“It’s a constellation of symptoms,” he said. 

Patients may report experiencing extreme fatigue for more than six months in combination with unrefreshing sleep and post-exertional malaise. Either cognitive impairment or feeling light-headed upon sitting up are also symptoms that, in combination with the others, can lead to a diagnosis.

Robbed of strength

At age 39,  chronic fatigue syndrome made Verrillo so sick she had to give up her work as a doctoral student at the University of Texas at Austin and stop traveling to Guatemala where she worked with her husband at an anthropology field school. She struggled to raise her two young children, could no longer stand up for any length of time because of pain and vertigo, and could not concentrate while reading or writing.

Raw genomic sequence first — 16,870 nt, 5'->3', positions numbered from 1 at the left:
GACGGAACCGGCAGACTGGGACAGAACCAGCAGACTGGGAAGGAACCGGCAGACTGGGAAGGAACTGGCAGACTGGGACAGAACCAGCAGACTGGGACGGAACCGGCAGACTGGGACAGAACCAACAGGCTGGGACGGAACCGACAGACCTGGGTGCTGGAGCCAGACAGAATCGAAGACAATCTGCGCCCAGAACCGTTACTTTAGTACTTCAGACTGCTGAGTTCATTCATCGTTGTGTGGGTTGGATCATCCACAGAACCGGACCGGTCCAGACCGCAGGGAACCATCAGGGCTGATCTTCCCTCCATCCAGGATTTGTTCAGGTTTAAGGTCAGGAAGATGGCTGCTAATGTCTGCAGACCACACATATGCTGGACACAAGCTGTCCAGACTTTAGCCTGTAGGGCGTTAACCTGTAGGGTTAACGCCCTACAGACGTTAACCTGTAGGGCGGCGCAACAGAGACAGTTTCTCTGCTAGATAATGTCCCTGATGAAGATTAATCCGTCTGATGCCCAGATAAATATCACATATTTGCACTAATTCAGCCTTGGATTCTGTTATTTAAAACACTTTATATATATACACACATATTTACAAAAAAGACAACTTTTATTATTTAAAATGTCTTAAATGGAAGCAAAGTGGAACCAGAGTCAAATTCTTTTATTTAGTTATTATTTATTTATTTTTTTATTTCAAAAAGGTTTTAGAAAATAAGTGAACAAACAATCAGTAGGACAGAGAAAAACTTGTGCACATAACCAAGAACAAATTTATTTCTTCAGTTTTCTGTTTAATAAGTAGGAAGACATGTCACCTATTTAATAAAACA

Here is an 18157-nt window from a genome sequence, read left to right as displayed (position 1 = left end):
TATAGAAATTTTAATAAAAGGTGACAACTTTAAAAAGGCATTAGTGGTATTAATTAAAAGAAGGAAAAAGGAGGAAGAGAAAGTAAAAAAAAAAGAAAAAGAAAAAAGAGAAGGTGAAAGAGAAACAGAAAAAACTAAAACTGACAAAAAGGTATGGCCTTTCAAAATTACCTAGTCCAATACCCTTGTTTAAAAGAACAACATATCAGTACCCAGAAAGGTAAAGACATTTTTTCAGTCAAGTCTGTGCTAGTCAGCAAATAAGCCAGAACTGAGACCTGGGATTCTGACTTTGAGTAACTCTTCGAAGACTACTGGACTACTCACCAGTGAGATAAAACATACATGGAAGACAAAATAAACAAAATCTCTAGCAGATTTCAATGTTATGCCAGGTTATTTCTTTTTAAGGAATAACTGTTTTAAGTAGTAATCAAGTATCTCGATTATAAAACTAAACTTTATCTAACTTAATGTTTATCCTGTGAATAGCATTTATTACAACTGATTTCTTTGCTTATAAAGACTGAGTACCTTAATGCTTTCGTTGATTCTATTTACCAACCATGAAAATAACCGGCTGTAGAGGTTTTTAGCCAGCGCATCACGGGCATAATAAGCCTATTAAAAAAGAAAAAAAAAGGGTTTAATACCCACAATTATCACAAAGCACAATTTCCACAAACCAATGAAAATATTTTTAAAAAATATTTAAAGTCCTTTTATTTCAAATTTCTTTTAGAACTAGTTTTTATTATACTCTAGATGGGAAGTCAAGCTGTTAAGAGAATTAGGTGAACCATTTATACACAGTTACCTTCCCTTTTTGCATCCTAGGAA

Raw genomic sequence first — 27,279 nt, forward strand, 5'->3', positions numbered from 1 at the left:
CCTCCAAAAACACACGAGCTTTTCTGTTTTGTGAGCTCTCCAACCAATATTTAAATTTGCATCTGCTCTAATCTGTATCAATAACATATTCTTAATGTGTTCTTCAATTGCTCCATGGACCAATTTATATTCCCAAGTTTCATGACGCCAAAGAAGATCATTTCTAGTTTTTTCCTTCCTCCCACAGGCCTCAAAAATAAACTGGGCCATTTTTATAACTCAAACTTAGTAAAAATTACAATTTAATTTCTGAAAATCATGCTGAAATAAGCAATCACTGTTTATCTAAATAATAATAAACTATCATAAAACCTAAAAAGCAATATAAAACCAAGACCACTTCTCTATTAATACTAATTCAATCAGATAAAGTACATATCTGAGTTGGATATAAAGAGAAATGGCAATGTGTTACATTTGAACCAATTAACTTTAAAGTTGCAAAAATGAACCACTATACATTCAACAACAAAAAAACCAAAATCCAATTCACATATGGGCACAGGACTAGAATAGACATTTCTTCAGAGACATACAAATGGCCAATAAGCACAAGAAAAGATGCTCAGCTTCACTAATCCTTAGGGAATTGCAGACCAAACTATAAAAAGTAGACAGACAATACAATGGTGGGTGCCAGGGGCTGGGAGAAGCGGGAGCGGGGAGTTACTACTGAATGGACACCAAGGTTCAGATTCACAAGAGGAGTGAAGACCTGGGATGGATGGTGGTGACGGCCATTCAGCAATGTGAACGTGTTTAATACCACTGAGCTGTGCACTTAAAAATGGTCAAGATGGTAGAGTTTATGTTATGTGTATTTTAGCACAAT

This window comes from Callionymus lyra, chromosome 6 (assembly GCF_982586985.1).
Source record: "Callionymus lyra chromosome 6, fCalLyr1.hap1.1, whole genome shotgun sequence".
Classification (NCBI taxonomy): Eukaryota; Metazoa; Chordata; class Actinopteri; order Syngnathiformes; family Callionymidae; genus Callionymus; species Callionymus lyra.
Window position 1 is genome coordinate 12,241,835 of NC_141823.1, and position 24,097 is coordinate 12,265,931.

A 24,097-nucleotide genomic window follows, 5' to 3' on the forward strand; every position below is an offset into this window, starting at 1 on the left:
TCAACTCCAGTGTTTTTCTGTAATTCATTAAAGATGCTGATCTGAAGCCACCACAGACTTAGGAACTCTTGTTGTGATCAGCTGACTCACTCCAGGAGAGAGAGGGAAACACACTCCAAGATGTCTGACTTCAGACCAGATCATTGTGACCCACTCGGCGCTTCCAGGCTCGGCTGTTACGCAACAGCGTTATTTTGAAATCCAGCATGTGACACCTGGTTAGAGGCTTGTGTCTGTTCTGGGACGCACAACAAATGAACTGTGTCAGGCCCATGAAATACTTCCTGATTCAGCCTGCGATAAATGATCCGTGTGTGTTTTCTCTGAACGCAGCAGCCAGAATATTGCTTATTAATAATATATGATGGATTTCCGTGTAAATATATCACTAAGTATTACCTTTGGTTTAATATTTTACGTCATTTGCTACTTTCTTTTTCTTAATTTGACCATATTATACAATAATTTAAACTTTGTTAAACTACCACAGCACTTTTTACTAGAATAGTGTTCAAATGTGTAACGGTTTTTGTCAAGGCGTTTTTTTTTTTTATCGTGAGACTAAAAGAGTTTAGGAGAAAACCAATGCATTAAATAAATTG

“It is just devastating. It can be so dire you can feel like you are going to die,” said Solomon, 54, who also has been sick off and on for decades. “People get so weak they can’t feed themselves.”

Research is slow in coming, but a recent study in the Proceedings of the National Academy of Sciences found that patients with  chronic fatigue syndrome might be experiencing a sort of human hibernation caused by a slowdown of their metabolisms. The scientists theorize that this could be the body’s reaction to environmental stress, like exposure to certain chemicals, a virus or an infection.

Long hard path